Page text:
Ask the Advocates: Tips for Sending Photos to Your Doctor
Last updated: March 2021
Sometimes the easiest way to communicate with the dermatologist is to email them. And this may involve sending pictures of suspicious spots or moles!
Advice for sending your dermatologist a photo
Here are tips and tricks from a few of our SkinCancer.net advocates:
Devin: Try for a clear photo with written details
"I always encourage my friends and family to send pictures to their doctor whenever they have concerns, as I have done many times in the past. When doing so, just be as clear and thorough as possible to make sure your doctor can correctly diagnose the issue. This means taking a clear picture with a flash and providing any additional information that could help them understand the photo or your concerns.
"Oftentimes it will be something the doctor sees every day and they can quickly reply back and tell you it’s nothing to be concerned about, saving you a trip to the doctor’s office. If it happens to be a potential health issue, the doctor would likely request that you come into his/her office for a full examination. Either way, by sending a photo you can make sure the issue is addressed as quickly as possible and possibly save you a trip to the doctor’s office."
Judy: Remember, it is healthcare communication
"Prior to this year, I had never before sent photos to my doctor. After a Mohs surgery this summer (during the pandemic), the surgeon said that he wanted me to text him photos of the surgical area instead of coming back in for him to look at it unless I felt like I’d rather have him see it in person. Given that my surgeon’s office was located in a hospital and I had to walk through a lobby area that was full of people when I arrived, I opted to send photos. He had me send photos at 1 week, 2 weeks, 4 weeks, and 8 weeks post-surgery.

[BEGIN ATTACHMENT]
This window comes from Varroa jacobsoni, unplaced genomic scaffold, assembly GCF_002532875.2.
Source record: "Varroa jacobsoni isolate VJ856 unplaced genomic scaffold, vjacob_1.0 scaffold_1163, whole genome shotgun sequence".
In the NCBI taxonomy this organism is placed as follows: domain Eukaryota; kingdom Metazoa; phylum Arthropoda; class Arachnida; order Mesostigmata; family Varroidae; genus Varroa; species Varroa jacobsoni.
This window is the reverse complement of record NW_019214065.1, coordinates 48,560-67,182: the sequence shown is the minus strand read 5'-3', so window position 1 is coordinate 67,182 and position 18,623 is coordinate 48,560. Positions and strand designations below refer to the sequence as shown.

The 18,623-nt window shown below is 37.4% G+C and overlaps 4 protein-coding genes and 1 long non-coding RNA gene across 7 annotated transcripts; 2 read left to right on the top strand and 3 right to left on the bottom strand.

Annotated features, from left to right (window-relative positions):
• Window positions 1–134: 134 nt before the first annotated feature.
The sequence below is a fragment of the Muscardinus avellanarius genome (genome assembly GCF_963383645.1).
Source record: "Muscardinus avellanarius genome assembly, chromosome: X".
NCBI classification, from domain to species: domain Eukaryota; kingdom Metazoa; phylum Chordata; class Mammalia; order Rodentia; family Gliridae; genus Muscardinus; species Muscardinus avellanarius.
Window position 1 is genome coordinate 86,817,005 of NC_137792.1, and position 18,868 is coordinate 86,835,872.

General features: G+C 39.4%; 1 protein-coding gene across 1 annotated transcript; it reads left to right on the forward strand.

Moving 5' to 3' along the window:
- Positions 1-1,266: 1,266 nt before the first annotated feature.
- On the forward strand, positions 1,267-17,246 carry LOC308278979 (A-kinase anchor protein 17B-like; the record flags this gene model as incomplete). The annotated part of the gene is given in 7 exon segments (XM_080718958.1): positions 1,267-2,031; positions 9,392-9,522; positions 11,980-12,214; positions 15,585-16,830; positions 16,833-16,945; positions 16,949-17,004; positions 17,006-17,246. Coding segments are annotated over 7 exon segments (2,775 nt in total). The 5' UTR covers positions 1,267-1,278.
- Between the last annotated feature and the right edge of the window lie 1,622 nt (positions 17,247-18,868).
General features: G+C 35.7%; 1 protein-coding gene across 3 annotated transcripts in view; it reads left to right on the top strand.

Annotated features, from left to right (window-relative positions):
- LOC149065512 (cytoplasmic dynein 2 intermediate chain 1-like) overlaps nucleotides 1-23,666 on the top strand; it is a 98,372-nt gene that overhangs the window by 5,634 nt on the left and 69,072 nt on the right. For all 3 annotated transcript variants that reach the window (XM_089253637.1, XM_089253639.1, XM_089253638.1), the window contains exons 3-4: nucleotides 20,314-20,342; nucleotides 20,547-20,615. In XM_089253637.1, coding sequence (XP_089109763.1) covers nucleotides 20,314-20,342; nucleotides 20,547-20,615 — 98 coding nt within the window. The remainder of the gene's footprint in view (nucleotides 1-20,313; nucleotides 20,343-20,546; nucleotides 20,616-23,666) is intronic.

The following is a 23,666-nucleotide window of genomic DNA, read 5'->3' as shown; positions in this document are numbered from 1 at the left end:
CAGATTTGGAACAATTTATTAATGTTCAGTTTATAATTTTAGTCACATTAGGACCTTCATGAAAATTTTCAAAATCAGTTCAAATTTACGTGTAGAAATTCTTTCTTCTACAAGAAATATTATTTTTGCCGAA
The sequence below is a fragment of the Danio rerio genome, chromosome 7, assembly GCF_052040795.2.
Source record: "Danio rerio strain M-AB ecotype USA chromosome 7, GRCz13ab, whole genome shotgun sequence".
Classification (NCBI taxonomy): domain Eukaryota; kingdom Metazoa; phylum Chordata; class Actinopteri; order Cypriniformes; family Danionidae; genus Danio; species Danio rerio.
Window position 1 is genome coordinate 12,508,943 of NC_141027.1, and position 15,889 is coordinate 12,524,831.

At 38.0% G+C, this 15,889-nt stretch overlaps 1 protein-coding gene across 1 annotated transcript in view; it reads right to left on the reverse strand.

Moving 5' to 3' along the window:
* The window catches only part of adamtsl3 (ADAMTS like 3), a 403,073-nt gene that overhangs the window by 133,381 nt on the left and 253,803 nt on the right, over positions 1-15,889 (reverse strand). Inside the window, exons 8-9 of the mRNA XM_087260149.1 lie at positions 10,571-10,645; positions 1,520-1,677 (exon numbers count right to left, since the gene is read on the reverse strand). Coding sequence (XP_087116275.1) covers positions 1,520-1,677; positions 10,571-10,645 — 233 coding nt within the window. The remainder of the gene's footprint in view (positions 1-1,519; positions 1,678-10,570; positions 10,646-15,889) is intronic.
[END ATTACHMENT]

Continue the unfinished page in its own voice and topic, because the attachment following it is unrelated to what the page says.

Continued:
"The main tip I have is to remember that these aren’t ‘glamour’ shots. They aren’t selfies that you are going to post to social media. It’s more important to get a close-up of the area of concern than it is for you to make sure you look good in the photo. I have to admit, I cringed at the photos I sent my surgeon. They were taken at a horrible angle and were very close to my face. But, he needed a good view of the surgical area, at least as good as could be through a photo. Ask someone to take the photo for you, if you aren’t able to get a good, clear picture yourself."
Rachel: They are the second-best option
"Sending photos will NEVER be as accurate as showing the doctor in person. Please don’t get upset when someone tells you that they are unable to diagnose via photograph and they will need to see it in person. When you do take photos make sure to have good lighting. Try taking the photo with the flash off and then again with the flash on. And please, if you wear glasses, please put your glasses on and make sure the photo is not blurry (this is a common problem in our office). Photos are also great as a reminder to yourself to make sure you have the doctor look at every concerning spot."
Liz: Do not be afraid to try it
"A few months back, during the spring surge of COVID-19, I found a spot on the top of my right hand. I began using Efudex on my own. As the area responded in red painful irritation, I decided it was time to check with my dermatologist. Having never used a 'telehealth' network, she was sympathetic and talked me through it. Holding my hand close to my cell phone screen, she was able to make her recommendations as if we were physically in her office. After that, I was sold on virtual visits whenever plausible."
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